Saturday, 4 July 2009

Camberwell fire - press speculation

Evidence on how the fire started and why it spread will take many weeks to assemble, and the MSM can perhaps be forgiven for their confusion. The BBC is reporting that the fire started on the ninth floor and spread to the eleventh; the guardian that it started on the fourth. The image below suggests it started on the fifth floor and spread vertically through the structure to the eleventh, where the fatalities are reported to have occurred.

So why is this important? Well, for those of us involved in construction, understanding part B of the building regs is fundamental to managing the design of large or complex buildings. The principle is that buildings are constructed in fire resistant compartments, with both horizontal and vertical compartmentation; that individual dwellings also each have a protected lobby to prevent fires spreading to common corridors, and corridors and stairs should be specially protected and in particular that linings should be fire resistant.

I have two major concerns about the Camberwell building. Firstly, the fire appears to have spread vertically through the structure, from flat to flat. Secondly, the fire appears to have spread along an internal protected corridor on the eleventh floor (if the layout was as in the sketch plan below). Older buildings can have fire-stopping and cavity barriers inserted, as well as additional protection such as alarms and sprinkler systems. Those resonsible for reported recent building works will have valuable evidence to give.



10 comments:

Blue Eyes said...

I live in a very similar block. One thing which has always worried me is what would happen to other flats if I accidentally started a fire or if someone near me started a fire. You have reassured me a bit...

Guthrum said...

Also in Construction.

The first thing I noticed was that the fire broke through vertically with remarkable ease.

The shots I saw showed plumes of black smoke from made made foam. Questions the efficacy of smoke alarms

Yokel said...

Does anyone know where the rubbish chutes are in this building?

Anonymous said...

What surprises me is that the front of the building appears to be made of wood (I live nearby) or very thin plaster partitions. It seems obvious that the fire would spread along the frontage. You'll notice from the pictures that the flats no longer have a front. It's just a hole. Why wasn't that made of brick or non-flammable material?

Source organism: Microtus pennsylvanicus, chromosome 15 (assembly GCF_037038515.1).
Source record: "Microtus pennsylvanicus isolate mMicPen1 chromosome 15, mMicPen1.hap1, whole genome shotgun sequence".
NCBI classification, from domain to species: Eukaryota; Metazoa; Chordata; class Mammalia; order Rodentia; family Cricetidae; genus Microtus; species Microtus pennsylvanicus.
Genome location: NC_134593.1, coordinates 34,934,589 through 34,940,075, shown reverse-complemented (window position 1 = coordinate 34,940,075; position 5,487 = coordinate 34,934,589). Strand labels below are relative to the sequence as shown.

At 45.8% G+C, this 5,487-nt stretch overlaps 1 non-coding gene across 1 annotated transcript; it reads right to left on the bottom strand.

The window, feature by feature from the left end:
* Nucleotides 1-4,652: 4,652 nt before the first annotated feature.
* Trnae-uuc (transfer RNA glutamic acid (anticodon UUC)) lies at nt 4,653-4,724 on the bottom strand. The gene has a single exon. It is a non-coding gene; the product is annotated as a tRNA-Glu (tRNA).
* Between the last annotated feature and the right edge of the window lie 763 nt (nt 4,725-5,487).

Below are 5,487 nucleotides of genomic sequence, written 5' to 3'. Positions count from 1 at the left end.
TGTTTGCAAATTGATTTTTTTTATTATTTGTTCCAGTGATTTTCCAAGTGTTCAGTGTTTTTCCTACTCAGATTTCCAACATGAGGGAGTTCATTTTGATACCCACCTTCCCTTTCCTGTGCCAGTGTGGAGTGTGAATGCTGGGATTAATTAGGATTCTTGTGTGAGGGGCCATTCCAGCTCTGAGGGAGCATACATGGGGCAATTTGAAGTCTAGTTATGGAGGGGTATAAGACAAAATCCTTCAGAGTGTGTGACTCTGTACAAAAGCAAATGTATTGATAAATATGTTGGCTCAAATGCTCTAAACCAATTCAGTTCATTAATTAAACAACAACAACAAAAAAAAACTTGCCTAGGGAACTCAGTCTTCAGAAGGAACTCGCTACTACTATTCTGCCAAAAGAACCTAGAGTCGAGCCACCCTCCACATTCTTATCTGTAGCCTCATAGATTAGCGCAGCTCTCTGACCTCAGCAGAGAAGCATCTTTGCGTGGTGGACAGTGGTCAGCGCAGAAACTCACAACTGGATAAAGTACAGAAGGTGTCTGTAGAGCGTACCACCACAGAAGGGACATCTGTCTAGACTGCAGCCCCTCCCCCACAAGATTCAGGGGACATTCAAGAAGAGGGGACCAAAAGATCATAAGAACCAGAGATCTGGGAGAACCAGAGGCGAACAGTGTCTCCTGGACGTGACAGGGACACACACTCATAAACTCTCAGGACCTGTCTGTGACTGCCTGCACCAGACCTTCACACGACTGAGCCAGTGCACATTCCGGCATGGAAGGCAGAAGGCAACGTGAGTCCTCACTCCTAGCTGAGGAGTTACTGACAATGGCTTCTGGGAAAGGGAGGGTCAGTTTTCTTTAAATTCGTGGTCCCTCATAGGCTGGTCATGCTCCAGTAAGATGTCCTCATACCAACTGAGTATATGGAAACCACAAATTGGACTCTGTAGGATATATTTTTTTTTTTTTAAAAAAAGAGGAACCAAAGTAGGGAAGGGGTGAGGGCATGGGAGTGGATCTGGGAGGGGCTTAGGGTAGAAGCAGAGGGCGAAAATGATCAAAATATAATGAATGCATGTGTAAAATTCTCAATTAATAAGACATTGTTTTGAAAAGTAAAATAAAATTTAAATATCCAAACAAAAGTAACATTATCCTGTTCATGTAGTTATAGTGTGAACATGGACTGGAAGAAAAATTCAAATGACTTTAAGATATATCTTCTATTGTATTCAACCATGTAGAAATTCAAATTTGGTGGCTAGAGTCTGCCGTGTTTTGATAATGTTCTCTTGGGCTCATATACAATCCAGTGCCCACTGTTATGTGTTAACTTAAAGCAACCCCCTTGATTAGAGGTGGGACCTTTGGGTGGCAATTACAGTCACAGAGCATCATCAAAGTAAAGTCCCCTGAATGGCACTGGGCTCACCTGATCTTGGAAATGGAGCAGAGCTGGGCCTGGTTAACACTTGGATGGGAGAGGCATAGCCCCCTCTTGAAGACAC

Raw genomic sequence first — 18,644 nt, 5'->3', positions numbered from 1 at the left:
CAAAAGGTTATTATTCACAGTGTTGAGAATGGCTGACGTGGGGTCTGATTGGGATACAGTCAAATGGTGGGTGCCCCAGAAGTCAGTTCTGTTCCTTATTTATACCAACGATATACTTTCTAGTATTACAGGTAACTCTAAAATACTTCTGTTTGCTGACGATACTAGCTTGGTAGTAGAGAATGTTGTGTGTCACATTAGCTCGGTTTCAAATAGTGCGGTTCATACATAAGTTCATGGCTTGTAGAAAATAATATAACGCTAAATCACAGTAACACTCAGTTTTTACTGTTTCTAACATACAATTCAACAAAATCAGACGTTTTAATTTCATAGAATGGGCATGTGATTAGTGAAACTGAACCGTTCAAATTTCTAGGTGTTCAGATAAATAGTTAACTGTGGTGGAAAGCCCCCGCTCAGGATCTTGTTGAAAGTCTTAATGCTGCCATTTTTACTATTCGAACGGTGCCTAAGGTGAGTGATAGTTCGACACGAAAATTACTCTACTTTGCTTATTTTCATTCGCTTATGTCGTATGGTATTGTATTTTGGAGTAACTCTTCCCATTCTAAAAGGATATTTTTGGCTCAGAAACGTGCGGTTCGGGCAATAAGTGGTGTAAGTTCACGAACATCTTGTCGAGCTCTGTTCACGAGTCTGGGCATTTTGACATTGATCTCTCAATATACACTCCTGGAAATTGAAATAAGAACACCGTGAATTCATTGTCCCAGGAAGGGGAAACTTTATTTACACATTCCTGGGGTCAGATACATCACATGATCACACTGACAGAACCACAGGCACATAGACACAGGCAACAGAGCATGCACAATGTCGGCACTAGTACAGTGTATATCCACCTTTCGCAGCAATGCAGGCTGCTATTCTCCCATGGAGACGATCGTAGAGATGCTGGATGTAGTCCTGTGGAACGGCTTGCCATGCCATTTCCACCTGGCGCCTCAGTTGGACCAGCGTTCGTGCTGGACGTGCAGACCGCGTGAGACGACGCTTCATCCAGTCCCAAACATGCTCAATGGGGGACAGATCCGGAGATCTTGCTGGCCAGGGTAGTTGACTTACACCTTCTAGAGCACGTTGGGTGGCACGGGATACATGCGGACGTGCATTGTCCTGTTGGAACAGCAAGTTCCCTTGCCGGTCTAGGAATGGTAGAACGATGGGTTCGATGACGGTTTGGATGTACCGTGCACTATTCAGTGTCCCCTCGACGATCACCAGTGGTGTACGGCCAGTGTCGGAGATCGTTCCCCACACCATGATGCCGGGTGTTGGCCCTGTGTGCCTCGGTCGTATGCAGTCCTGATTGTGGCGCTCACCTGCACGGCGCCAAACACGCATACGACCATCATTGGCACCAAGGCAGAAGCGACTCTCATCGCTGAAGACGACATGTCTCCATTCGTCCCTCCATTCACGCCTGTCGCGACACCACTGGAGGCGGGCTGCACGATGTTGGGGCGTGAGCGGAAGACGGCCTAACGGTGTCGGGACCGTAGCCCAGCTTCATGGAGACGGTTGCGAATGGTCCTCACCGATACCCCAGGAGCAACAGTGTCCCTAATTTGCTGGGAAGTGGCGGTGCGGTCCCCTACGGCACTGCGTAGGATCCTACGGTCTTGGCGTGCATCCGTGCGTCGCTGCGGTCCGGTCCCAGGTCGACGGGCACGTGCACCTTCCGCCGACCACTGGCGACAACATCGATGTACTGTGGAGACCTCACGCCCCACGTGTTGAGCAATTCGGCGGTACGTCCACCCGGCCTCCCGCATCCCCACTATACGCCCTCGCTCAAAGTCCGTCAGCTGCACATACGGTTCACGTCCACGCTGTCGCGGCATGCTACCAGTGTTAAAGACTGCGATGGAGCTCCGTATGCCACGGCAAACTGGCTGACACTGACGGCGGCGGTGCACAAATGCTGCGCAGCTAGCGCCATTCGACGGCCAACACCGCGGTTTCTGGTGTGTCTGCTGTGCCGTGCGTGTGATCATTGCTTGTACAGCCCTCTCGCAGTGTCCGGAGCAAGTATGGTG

jimjim237 said...

I live quite near there in a council block, although a much smaller one of a completely different design. There is though one possible similarity. On one face of my flat the outside "walls" appear to be glazed plastic frames (I guess with some metal in them) floor to ceiling. On the living room (with balcony) the glass clearly extends floor to ceiling but the lower half is covered with a layer of opaque plastic. On the non-balconied rooms the inside of the lower half has been re-inforced with what could be a single course of brick. (I have *no idea* what is inside the box that I see inside.)

My concern is that apparent lack of fire resistance of the plastic frames glass walls as can be seen in the photos of the aftermath.

Strangely there are no photos of the other side of the block?

Blue Eyes said...

Yokel - in my block and I assume many others the rubbish chutes were closed up a long time ago.

Yokel said...

@ Blue Eyes: Were they just sealed, or removed? Just looking for ways between the floors.

Blue Eyes said...

Ahh I see what you are getting at. The holes on each floor to shove your rubbish through have been closed up but the actual chutes probably remain.

Anonymous said...

I live in a nearby block and the rubbish chutes are still in use. Our communal bin caught fire in Dec 2005 and flames were going up the chute, but luckily it didn't have any rubbish wedged in it higher up (as sometimes happens). The fire brigade were called out on that occasion but we'd put it out ourselves by the time they arrived). There wouldn't have been any smoke detectors in the communal stairwell where the rubbish chute is - a passing neighbour knocked on my window and told me it was on fire.

Blue Eyes said...

PS what do we know about the council's administrative role in this disaster? I think I read somewhere that Southwark's housing department is a mess. Could lack of maintenance or poor investment decisions have affected this?